AND THE WAR
AN ARMENIAN'S POINT OF VIEW
WITH AN APPEAL TO BRITAIN AND
THE COMING PEACE CONFERENCE
A. P. HACOBIAN
WITH A PREFACE BY THE RT. HON. VISCOUNT BRYCE, O. M.
GEORGE H. DORAN COMPANY
"They are slaves who fear to speak
For the fallen and the weak:
They are slaves who will not choose
Hatred, scoffing and abuse,
Rather than in silence shrink
From the truth they needs must think:
They are slaves who dare not be
In the right with two or three."
"To serve Armenia is to serve civilization."
W. E. GLADSTONE.
"We have put our money on the wrong horse."
THE MARQUIS OF SALISBURY.
[After the massacres of 1895-1896, Lord Salisbury, who bad himself taken a prominent part in the consummation of the Treaty of Berlin and the Cyprus Convention, frankly admitted the failure of the policy which gave birth to these treaties, and the futility of relying upon Turkish promises.]
". . . a Government incurably barbarous and corrupt."
THE DUKE OF ARGYLL.
". . . the Ottoman Empire . . . decidedly foreign to Western civilization"
ALLIES' NOTE TO PRESIDENT WILSON,
January 11, 1917.
THE end of the war will leave Great Britain and her Allies the practical arbiters of the destinies of Europe and the Near East. The predominant part played in the prosecution of the war by Great Britain and the British Empire will entitle them to an equally decisive voice in the councils of the Peace Conference. That proud position carries with it a supreme privilege as well as a heavy moral responsibility. That the voice and weight of Britain and Greater Britain will be cast, on all occasions, on the side of justice and liberty, there cannot be the slightest doubt. But however just and fair-minded a judge may be, it is impossible for him to dispense justice without hearing all sides of the case before him.
That is my plea for placing this statement of the cause of my afflicted country before the British public, confident that, with its inherent love of fair play, it will give my pleading a fair hearing.
I am anxious to make one point clear. I hold no authority and claim no right whatever to speak for the nation or any national or local organization of any kind. The views set forth in this little volume are the views of an individual Armenian who feels, as do no doubt all his compatriots, that the Armenian blood that has flowed so freely in this war, imposes upon every living Armenian the sacred duty of employing all legitimate means in his power to secure to the survivors the justice and reparation to which their numerous fallen relatives have given them an overwhelming and indisputable title. They are my views, and the responsibility for them rests on myself and myself alone.
I have stated my views frankly. One or two of my friends were kind enough to express the opinion that that might injure our cause. While I appreciate their interest and solicitude, I do not share their fears. I am convinced that the truth can never be unpopular with the British public or prejudice a good cause.
I have, of necessity, had to quote freely from many sources, and I take this opportunity to express my apologies and indebtedness to the authorities quoted, in particular to Lord Bryce and Mr. Arnold J. Toynbee for very kindly permitting me to quote extracts from the Blue Book.
A. P. HACOBIAN.
OF all the peoples upon whom this war has brought calamity and suffering, the Armenian people have had the most to endure. Great as has been the misery inflicted by the invaders upon the non-combatant populations of Belgium and Northern France, upon Poland, upon Serbia, the misery of Armenia, though far less known to the outer world, has been far more terrible.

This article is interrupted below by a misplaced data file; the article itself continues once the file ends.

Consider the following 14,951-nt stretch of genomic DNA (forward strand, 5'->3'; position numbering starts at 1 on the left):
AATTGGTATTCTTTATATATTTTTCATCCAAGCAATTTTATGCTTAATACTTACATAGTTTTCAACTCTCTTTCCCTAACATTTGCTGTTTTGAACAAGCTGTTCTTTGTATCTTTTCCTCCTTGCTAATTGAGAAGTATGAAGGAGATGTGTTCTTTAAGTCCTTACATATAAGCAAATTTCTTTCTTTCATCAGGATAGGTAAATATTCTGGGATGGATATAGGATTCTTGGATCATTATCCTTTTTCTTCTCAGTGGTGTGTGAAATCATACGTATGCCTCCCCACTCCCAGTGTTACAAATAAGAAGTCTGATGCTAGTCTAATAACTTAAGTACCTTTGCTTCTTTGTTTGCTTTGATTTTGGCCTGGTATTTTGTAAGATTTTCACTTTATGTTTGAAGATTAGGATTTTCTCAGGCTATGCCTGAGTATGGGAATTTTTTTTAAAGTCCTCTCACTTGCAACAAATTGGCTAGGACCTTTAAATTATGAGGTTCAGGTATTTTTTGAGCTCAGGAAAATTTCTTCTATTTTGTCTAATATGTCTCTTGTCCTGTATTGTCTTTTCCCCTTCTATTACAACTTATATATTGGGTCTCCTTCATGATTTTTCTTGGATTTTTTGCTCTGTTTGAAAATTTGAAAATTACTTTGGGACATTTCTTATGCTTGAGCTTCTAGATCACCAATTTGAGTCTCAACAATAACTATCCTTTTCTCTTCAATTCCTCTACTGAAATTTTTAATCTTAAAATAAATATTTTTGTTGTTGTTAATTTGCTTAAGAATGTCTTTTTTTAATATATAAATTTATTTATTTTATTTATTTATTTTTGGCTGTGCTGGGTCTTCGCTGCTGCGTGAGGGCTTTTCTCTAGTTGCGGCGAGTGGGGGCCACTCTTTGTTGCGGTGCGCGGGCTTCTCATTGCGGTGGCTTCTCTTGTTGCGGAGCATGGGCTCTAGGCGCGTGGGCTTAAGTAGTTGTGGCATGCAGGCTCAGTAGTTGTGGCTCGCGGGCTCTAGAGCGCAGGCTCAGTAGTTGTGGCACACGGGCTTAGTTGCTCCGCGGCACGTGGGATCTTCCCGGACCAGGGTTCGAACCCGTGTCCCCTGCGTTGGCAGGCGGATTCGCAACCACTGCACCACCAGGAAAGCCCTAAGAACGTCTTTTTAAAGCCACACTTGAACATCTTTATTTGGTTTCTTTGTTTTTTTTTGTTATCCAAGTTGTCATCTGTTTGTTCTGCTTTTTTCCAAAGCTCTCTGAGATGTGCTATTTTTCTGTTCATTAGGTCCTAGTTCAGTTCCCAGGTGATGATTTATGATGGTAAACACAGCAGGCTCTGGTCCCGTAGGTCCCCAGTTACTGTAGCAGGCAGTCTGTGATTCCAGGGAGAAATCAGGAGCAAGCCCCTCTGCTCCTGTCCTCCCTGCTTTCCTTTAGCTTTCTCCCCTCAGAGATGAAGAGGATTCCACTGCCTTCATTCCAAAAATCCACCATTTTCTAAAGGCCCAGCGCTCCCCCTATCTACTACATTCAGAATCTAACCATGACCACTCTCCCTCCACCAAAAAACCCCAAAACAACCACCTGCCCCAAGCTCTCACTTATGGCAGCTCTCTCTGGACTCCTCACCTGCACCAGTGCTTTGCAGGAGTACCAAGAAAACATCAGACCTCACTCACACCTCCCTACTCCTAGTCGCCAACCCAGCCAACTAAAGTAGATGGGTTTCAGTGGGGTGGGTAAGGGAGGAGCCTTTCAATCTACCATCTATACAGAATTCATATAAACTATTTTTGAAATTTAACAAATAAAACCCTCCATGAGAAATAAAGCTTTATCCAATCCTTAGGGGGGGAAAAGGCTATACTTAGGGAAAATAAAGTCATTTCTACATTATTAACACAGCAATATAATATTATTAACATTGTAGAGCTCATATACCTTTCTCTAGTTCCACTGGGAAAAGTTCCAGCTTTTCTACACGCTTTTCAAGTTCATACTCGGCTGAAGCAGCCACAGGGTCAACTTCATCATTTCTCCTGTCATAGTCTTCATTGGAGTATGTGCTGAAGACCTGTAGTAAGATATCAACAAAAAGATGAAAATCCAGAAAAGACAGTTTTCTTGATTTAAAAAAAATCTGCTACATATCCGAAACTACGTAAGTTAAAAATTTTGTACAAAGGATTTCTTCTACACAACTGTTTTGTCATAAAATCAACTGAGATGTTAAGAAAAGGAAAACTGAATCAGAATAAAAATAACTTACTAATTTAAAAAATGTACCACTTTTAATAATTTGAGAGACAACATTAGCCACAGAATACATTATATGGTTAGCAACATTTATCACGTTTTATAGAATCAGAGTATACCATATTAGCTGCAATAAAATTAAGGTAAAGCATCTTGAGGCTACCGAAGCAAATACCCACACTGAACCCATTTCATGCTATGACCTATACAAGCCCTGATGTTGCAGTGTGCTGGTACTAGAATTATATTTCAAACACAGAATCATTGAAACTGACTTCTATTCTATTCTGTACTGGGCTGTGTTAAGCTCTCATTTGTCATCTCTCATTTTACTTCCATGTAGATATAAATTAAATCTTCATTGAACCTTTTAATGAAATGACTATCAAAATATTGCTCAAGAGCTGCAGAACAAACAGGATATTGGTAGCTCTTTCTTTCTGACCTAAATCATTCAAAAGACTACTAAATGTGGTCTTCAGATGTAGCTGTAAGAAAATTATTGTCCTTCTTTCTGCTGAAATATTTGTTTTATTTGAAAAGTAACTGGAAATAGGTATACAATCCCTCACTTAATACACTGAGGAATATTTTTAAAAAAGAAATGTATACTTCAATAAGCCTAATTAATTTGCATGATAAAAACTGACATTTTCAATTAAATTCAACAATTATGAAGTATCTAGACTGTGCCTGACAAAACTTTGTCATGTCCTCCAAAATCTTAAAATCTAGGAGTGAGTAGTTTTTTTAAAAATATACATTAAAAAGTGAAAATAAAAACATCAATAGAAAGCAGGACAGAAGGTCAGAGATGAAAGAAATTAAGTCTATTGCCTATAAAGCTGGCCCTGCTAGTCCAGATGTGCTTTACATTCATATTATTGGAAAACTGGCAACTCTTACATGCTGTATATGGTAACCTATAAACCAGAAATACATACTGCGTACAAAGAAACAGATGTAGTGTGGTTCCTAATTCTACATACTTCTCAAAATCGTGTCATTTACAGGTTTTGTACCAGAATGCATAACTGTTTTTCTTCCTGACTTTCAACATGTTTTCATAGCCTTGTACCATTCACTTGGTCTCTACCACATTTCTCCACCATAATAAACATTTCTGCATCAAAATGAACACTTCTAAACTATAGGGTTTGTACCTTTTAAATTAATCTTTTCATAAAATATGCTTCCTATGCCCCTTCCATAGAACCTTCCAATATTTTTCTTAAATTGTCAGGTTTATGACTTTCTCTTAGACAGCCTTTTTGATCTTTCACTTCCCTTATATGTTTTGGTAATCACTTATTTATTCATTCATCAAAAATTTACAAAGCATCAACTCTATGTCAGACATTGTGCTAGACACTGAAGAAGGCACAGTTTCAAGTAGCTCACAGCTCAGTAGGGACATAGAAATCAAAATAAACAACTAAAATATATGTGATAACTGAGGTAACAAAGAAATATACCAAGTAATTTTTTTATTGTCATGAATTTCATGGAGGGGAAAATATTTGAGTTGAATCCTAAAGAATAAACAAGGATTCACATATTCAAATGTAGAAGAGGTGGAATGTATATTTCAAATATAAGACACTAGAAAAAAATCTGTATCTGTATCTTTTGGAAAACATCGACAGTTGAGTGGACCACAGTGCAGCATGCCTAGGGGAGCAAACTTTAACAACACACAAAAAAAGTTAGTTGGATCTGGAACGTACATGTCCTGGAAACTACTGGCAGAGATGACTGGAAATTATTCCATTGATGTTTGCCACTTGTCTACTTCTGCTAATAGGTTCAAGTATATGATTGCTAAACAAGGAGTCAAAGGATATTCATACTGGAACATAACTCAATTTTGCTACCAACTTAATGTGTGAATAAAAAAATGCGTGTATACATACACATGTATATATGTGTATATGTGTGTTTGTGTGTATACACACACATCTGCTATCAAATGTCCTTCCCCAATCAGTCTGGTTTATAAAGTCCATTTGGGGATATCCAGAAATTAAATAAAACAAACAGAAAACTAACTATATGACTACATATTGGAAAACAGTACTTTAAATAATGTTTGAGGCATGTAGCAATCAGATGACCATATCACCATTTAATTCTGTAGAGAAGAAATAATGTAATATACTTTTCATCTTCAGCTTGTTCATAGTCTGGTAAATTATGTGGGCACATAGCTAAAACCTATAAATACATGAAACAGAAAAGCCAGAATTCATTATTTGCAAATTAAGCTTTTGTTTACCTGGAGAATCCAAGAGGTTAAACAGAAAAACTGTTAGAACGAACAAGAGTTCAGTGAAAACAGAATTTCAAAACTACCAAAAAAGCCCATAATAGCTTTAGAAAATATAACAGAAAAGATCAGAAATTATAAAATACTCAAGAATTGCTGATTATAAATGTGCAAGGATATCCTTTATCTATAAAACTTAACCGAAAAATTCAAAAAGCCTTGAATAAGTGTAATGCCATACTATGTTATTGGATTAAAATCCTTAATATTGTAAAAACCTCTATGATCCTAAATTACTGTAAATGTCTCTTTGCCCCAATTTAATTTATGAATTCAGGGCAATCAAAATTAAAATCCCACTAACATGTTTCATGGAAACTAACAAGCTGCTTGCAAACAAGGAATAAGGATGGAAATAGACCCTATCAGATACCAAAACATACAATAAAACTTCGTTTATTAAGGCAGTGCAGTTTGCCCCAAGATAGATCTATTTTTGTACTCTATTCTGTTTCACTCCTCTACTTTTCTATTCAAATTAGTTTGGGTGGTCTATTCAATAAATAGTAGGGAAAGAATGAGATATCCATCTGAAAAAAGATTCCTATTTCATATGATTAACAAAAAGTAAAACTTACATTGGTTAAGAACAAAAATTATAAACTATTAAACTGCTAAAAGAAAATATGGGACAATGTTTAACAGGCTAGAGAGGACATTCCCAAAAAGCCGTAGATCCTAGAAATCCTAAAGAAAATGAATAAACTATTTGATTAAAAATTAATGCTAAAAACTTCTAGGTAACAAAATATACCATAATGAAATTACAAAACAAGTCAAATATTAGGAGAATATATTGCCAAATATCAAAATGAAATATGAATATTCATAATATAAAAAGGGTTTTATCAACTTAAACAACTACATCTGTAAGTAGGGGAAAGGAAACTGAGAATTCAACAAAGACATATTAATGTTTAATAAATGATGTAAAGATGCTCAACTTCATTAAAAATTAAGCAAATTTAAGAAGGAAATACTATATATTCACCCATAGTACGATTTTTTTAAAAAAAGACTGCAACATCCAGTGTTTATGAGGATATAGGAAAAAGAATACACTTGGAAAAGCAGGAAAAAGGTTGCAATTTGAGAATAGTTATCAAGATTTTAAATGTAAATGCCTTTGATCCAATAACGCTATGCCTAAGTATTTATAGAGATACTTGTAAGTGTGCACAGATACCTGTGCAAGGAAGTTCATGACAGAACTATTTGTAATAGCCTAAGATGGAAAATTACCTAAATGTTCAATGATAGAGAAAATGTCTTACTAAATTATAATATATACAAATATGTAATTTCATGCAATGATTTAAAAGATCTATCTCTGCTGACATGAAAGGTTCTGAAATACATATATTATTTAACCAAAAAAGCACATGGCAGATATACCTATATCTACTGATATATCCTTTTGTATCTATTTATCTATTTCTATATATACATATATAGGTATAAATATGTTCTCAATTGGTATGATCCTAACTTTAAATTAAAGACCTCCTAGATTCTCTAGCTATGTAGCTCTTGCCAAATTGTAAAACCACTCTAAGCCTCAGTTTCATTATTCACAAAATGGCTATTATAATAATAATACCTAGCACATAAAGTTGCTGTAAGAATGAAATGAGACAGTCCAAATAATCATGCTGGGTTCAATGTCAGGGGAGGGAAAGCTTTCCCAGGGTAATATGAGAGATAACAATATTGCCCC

When the European War broke out, in 1914, the Government of the Turkish Empire had fallen into the hands of a small gang of unscrupulous ruffians calling themselves the Committee of Union and Progress, who were ruling through their command of the army, but in the name of the harmless and imbecile Sultan. By means which have not been fully disclosed, but the nature of which can be easily conjectured, this gang were won over to serve the interests of Germany; and at Germany's bidding they declared war against the Western Allies, thus dragging all the subjects of Turkey, Muslim and Christian, into a conflict with which they had no concern. The Armenian Christians scattered through the Asiatic part of the Turkish dominions, having had melancholy experience in the Adana massacres some years previously of what cruelties the ruling gang were capable of perpetrating, were careful to remain quiet, and to furnish no pretext to the Turkish authorities for an attack upon them. But the rulers of Turkey showed that they did not need a pretext for the execution of the nefarious purposes they cherished. They had formed a design for the extermination of the non-Mohammedan elements in the population of Asiatic Turkey, in order to make what they called a homogeneous nation, consisting of Mohammedans only. The wickedness of such a design was equalled only by its blind folly, for the Christian Armenians of Asia Minor and the north-eastern provinces constituted the most industrious, the most intelligent, and the best-educated part of the population. Most of the traders and merchants, nearly all the skilled artisans, were Armenians, and to destroy them was to destroy the chief industrial asset which these regions possessed. However, this was the plan of the Committee of Union and Progress, and as soon as they began to feel, in the spring of 1915, that the Allied expedition against the Dardanelles was not likely to succeed, they proceeded to execute it. They first disarmed all the Armenians in order to have them at their mercy; and in some cases, in order to make it appear that the Armenians were intending to take up arms, they actually sent weapons into the towns and then had them seized as evidence against the Christians. When such arms as the Christians possessed had been secured, orders for massacre were issued from Constantinople to the local governors. The whole Armenian population was seized. The grown men were slaughtered without mercy. The younger women were sold in the market place to the highest bidder, or appropriated by Turkish military officers and civil officials to become slaves in Turkish harems. The boys were handed over to dervishes to be carried off and brought up as Muslims. The rest of the hapless victims, all the older men and women, the mothers and their babes clinging to them, were torn from their homes and driven out along the tracks which led into the desert region of northern Syria and Arabia. Most of them perished on the way from hardships, from disease, from starvation. A few were still surviving some months ago near Aleppo and along the banks of the Euphrates. Many, probably thousands, were drowned in that river and its tributaries, martyrs to their Christian faith, which they had refused to renounce; for it was generally possible for women, and sometimes for men, to save themselves by accepting Mohammedanism. By these various methods hundreds of thousands---the number is variously estimated at from 500,000 to 800,000---have perished. And all this was done with the tacit acquiescence of the German Government, some of whose representatives on the spot are even said to have encouraged the Turks in their work of slaughter, while the Government confined its action to propagating in Germany, so as to deceive its own people, false stories which alleged that the Armenians had been punished for insurrectionary movements.